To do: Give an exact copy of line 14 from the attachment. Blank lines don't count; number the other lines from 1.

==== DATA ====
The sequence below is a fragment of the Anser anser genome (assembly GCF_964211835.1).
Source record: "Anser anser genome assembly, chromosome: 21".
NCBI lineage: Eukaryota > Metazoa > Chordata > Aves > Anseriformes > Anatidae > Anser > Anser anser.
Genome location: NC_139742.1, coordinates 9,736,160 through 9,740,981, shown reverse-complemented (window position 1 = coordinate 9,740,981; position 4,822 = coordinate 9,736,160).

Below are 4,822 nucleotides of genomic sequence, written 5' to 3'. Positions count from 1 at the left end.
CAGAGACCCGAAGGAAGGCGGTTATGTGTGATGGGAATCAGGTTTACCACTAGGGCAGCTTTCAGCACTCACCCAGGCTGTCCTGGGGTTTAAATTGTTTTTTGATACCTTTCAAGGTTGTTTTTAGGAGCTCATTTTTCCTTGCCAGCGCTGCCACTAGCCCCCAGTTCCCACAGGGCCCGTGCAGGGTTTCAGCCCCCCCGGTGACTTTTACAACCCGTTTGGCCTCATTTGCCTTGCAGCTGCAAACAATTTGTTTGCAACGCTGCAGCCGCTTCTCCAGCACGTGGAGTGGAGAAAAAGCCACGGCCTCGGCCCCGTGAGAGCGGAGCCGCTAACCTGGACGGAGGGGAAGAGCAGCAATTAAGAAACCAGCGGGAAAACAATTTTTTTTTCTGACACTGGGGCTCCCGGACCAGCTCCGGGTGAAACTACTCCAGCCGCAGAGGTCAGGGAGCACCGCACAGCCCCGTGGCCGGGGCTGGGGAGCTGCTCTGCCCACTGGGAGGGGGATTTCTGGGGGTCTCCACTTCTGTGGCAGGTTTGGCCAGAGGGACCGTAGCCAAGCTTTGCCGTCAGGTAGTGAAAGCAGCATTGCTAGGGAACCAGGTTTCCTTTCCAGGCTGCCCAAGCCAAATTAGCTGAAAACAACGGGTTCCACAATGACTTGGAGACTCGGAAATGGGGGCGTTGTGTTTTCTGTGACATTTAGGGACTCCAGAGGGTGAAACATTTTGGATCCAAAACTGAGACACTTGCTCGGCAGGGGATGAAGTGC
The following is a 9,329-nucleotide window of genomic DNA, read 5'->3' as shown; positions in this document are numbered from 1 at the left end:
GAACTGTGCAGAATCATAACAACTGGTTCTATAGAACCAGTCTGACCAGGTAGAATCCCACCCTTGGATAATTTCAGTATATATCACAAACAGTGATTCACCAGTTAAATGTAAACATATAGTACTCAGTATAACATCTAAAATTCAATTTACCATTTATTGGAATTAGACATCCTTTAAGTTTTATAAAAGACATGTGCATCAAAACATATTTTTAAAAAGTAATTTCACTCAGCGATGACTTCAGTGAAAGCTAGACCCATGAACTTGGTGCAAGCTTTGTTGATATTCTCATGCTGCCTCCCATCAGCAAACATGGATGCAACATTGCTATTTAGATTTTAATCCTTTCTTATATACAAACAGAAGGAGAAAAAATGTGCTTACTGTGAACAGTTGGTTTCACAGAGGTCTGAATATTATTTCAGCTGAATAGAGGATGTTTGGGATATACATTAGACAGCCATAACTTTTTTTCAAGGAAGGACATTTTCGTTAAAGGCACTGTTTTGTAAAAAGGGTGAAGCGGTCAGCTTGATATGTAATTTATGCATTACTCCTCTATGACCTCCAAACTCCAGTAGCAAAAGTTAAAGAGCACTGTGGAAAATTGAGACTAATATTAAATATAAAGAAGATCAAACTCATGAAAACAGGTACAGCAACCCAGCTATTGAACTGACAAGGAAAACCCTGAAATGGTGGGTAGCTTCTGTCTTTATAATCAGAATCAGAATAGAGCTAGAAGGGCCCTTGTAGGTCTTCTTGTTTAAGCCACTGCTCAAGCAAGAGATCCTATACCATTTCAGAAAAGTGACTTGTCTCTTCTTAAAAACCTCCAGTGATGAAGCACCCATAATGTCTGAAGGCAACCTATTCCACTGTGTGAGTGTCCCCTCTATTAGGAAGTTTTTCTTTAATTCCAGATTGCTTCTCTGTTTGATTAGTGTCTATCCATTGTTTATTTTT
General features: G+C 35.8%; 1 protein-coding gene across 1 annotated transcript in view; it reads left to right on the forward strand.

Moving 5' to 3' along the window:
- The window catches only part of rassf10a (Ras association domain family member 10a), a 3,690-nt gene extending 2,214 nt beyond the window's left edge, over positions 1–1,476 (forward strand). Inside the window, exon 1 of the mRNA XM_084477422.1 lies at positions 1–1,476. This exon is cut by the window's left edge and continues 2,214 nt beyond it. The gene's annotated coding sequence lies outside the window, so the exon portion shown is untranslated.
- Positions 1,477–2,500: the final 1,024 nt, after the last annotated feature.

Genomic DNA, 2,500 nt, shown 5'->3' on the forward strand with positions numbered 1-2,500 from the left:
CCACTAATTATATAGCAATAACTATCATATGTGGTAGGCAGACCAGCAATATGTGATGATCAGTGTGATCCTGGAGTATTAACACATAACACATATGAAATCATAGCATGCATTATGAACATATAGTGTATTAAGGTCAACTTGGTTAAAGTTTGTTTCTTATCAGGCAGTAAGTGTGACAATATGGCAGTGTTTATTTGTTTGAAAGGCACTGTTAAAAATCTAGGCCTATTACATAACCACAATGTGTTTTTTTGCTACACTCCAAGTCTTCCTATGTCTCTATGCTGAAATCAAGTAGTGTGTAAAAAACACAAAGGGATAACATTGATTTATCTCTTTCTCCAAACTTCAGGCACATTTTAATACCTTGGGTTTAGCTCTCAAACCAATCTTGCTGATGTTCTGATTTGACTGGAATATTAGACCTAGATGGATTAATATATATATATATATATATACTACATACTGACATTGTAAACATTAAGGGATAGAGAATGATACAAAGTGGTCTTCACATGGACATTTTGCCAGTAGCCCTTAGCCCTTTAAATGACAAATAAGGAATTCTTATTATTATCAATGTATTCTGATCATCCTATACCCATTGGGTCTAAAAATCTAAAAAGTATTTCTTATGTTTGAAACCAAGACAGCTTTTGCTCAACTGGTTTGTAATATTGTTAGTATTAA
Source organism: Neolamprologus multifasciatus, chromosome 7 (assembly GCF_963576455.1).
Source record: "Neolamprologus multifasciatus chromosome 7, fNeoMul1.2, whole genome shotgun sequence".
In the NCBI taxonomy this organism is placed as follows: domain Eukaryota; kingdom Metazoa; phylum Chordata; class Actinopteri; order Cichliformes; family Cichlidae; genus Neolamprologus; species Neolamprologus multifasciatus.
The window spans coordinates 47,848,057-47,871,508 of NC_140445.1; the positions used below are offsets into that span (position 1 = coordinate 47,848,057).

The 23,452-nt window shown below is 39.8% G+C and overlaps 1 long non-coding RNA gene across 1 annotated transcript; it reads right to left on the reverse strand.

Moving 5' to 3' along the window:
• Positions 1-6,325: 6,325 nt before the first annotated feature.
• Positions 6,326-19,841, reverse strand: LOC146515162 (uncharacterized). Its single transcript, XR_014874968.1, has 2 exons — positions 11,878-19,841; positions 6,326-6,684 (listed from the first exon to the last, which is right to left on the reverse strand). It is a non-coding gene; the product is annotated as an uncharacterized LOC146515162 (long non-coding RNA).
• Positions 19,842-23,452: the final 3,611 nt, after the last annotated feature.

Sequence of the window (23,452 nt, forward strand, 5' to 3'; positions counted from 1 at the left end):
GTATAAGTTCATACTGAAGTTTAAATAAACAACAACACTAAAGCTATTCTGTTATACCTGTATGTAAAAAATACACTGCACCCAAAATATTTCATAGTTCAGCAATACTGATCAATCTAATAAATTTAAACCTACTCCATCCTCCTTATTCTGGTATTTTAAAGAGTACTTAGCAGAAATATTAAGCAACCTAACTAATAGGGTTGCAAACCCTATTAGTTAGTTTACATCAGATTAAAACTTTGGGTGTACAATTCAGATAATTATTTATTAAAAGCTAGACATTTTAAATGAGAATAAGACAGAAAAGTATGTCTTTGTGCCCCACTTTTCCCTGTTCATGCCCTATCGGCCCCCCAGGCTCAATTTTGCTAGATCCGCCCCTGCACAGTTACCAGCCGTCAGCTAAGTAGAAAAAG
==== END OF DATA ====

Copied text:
CCACTAATTATATAGCAATAACTATCATATGTGGTAGGCAGACCAGCAATATGTGATGATCAGTGTGATCCTGGAGTATTAACACATAACACATATGAAATCATAGCATGCATTATGAACATATAGTGTATTAAGGTCAACTTGGTTAAAGTTTGTTTCTTATCAGGCAGTAAGTGTGACAATATGGCAGTGTTTATTTGTTTGAAAGGCACTGTTAAAAATCTAGGCCTATTACATAACCACAATGTGTTTTTTTGCTACACTCCAAGTCTTCCTATGTCTCTATGCTGAAATCAAGTAGTGTGTAAAAAACACAAAGGGATAACATTGATTTATCTCTTTCTCCAAACTTCAGGCACATTTTAATACCTTGGGTTTAGCTCTCAAACCAATCTTGCTGATGTTCTGATTTGACTGGAATATTAGACCTAGATGGATTAATATATATATATATATATATACTACATACTGACATTGTAAACATTAAGGGATAGAGAATGATACAAAGTGGTCTTCACATGGACATTTTGCCAGTAGCCCTTAGCCCTTTAAATGACAAATAAGGAATTCTTATTATTATCAATGTATTCTGATCATCCTATACCCATTGGGTCTAAAAATCTAAAAAGTATTTCTTATGTTTGAAACCAAGACAGCTTTTGCTCAACTGGTTTGTAATATTGTTAGTATTAA